Physical Activity Recommendations for Early Childhood: An International Analysis of Ten Different Countries’ Current National Physical Activity Policies and Practices for those under the Age of 5

Bidragets oversatte titel: Anbefalinger for fysisk aktivitet blandt de yngste børn og unge: En analyse af ti landes eksisterende nationale fysisk aktivitet anbefalinger for børn under 5 år

Danielle Louise Nørager Johansen, Thomas Skovgaard, Kristine De Martelaer, Marieke De Craemer, Boris Jidovtseff, Jinxia Dong, Arja Sääkslahti (Redaktør), Roland Naul, Maura Coulter, Christina Duff, Patrizia Tortella, Guido Fumagalli, Ingunn Fjortoft, Kristy Howells (Redaktør), Mark Urtel, Debra Vinci, Christopher Wirth

Publikation: Bidrag til bog/antologi/rapport/konference-proceedingBidrag til bog/antologiForskningpeer review

Resumé

During the last two decades there have been growing interests on recommendations for children’s physical activity. The World Health Organization (WHO) launched the first global international recommendations for children in 2010, focusing on children and youth aged 5-17-year olds. The recommendations were based on the dose-response relationship between the frequency, duration, intensity, type and amount of physical activity needed for prevention of non-communicable diseases. Until 2019, there was a gap in the recommendations, as the WHO did not offer global recommendations for those children under the age of 5 (early years). The new recent guidelines (WHO, 2019) now offer a focused recommendations for physical activity, sedentary behaviour and sleep for under 5 years of age, however what the guidelines do not offer are ways in which early years’ practitioners and teachers can support physical activity through play to ensure children are inspired, motivated and competent to have a physically active daily life as well enjoy moving.

An international policy and practice analysis, (not previously undertaken), of ten sample countries, was completed of current national physical activity practices. Also, an international comparison of early years’ education settings was examined, specifically for those under the age of 5, to investigate current curricula, as well as the qualifications, knowledge and understanding of those supporting children’s learning in different cultural contexts. The sample of ten countries (Belgium, China, Denmark, Finland, Germany, Ireland, Italy, Norway, United Kingdom and United States of America) questioned whether the global daily physical activity recommendations (WHO, 2010), currently applied at time of analysis, are costumed and used for to the early years’ age group on a national level or if they need to be adjusted, especially in light of the new guidelines.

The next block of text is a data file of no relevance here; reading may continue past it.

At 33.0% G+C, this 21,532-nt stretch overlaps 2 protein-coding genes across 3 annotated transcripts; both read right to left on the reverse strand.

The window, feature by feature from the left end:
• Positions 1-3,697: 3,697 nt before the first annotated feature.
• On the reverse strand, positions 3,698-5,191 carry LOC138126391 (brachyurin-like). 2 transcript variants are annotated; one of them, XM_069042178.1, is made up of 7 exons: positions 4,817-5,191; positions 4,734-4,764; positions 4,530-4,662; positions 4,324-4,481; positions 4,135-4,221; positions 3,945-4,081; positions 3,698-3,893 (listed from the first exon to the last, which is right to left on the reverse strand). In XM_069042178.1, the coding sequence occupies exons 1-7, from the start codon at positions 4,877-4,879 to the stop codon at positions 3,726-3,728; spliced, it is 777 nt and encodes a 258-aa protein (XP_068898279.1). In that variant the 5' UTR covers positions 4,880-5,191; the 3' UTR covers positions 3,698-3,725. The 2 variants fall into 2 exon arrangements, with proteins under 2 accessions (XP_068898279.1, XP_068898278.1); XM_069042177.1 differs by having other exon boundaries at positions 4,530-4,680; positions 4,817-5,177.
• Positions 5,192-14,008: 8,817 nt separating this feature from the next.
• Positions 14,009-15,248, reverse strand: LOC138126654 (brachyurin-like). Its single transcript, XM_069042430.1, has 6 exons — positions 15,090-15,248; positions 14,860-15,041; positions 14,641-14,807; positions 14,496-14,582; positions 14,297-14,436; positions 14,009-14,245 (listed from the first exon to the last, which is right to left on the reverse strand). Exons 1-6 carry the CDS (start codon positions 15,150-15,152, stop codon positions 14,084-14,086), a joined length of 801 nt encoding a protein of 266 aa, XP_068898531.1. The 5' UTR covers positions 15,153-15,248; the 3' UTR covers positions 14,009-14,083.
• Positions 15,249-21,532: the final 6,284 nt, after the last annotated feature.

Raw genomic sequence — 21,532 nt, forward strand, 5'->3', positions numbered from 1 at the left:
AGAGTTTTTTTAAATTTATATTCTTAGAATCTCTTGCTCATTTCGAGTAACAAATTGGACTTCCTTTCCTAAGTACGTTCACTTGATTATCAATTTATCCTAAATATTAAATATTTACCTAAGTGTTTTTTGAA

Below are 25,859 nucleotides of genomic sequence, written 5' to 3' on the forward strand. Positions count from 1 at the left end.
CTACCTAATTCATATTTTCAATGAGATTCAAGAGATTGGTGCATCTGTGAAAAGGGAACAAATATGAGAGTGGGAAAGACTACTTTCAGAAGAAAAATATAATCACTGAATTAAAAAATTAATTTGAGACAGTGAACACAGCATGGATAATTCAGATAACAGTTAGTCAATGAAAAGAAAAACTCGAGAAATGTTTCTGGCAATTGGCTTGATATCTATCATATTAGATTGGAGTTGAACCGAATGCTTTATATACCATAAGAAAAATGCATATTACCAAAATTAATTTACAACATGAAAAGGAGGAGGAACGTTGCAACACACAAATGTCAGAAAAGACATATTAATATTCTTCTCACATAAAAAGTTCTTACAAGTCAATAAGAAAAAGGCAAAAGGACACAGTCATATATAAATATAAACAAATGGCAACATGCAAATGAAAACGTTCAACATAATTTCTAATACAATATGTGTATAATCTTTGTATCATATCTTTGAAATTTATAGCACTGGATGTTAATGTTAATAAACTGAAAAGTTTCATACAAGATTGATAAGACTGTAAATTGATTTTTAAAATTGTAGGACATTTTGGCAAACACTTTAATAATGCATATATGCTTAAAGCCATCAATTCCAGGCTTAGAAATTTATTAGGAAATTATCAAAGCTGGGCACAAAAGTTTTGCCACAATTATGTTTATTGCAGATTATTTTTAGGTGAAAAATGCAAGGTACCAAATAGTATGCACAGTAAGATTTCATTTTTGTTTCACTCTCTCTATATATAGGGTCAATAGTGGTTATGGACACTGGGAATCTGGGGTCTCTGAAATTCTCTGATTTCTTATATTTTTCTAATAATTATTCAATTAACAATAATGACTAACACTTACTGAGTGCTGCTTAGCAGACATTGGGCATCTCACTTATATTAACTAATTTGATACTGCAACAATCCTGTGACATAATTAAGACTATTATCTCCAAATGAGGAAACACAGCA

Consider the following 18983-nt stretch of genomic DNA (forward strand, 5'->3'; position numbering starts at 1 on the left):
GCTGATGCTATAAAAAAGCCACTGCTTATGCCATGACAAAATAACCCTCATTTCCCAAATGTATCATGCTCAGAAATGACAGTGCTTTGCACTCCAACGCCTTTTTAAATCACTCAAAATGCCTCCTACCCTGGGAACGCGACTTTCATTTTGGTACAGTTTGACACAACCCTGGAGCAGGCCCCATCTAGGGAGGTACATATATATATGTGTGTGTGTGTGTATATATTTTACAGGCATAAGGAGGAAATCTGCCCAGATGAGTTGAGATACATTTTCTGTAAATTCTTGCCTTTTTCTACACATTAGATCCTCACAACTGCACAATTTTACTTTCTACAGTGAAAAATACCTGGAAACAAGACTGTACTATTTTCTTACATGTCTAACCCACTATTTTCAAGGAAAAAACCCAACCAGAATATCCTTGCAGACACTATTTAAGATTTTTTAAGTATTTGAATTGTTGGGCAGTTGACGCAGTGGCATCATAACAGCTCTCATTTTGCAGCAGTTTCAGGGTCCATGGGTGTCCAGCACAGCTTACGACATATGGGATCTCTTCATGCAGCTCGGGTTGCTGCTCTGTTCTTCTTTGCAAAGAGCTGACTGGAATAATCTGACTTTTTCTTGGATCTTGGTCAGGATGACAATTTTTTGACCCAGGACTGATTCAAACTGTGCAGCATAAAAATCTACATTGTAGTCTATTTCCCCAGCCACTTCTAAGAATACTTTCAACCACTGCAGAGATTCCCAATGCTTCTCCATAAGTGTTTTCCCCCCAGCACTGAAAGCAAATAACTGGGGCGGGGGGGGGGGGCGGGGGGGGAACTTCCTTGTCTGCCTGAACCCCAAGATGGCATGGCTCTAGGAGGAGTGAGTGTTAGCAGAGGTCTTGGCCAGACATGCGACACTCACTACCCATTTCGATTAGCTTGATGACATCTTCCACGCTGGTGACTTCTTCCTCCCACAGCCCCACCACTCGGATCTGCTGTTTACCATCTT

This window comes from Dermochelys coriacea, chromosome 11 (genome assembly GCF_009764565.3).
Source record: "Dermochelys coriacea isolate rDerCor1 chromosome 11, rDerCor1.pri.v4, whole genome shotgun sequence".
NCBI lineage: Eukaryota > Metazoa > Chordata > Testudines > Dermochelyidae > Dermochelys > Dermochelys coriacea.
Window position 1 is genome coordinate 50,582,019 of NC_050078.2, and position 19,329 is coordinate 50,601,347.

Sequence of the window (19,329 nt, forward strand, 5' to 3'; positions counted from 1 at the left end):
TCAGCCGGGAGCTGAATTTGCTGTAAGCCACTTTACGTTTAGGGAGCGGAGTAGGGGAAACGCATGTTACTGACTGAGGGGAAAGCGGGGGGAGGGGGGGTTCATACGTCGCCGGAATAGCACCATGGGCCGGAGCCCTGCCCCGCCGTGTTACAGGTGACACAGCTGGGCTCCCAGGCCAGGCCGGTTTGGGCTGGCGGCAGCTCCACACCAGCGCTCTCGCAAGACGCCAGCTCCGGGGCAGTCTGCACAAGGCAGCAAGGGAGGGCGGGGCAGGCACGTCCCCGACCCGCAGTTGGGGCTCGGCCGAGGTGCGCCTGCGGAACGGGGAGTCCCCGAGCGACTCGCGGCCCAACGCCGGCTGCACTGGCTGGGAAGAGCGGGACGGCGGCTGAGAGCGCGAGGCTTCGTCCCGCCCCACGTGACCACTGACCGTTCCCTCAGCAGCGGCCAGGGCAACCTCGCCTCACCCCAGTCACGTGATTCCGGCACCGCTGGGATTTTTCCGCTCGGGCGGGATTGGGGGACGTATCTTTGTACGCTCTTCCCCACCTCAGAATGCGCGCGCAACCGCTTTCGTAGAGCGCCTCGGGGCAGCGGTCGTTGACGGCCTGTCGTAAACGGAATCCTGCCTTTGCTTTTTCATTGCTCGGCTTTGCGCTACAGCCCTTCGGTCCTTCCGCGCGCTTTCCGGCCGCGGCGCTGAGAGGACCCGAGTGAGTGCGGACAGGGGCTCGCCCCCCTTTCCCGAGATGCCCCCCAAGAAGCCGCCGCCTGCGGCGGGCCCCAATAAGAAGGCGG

The analysis revealed that eight countries have developed their own national recommendations for children below the age of 5, while only two countries do not have any early years’ specific physical activity recommendations. National authorities seem to be the most common executive sources behind the recommendations. The content of physical activity for children under the age of 5, mostly included the total amount and intensity of physical activity. The total daily amount of physical activity in these ten countries varies between 60 minutes moderate to vigorous intensity physical activity up to 180 min total light to moderate intensity physical activity and for some countries the daily recommendations are only from age 1 year, not between birth and 1 year, this age range remains unsupported.

The conclusions from the analysis of national recommendations, underlined the need to extend further the new global recommendations so that they are developed to support all countries to go beyond just physical activity intensity levels and to consider how young children’s development can be supported in a versatile way by physically active play. Also age specific recommendations are offered for appropriate and purposeful physical activity to support early years and school aged children’s overall development. The findings also suggest educational recommendations for staff members of early childhood education and care settings to know appropriate and age specific recommendations to ensure they are able to support young children to reach the national and global recommendations. Research recommendations are also proposed.

Key words: Physical activity, Recommendations, Early years’ children, National differences
OriginalsprogEngelsk
TitelPhysical Education in Early Childhood Education and Care : Researches – Best Practices – Situation
Udgivelses stedBratislava
ForlagFederation Internationale D'Education Physique
Publikationsdato2019
Sider321-336
ISBN (Elektronisk)978-80-89075-81-2
StatusUdgivet - 2019

Emneord

  • Fysisk aktivitet
  • Anbefalinger
  • Børn
  • Nationale forskelle
  • Tidlige år

Citer dette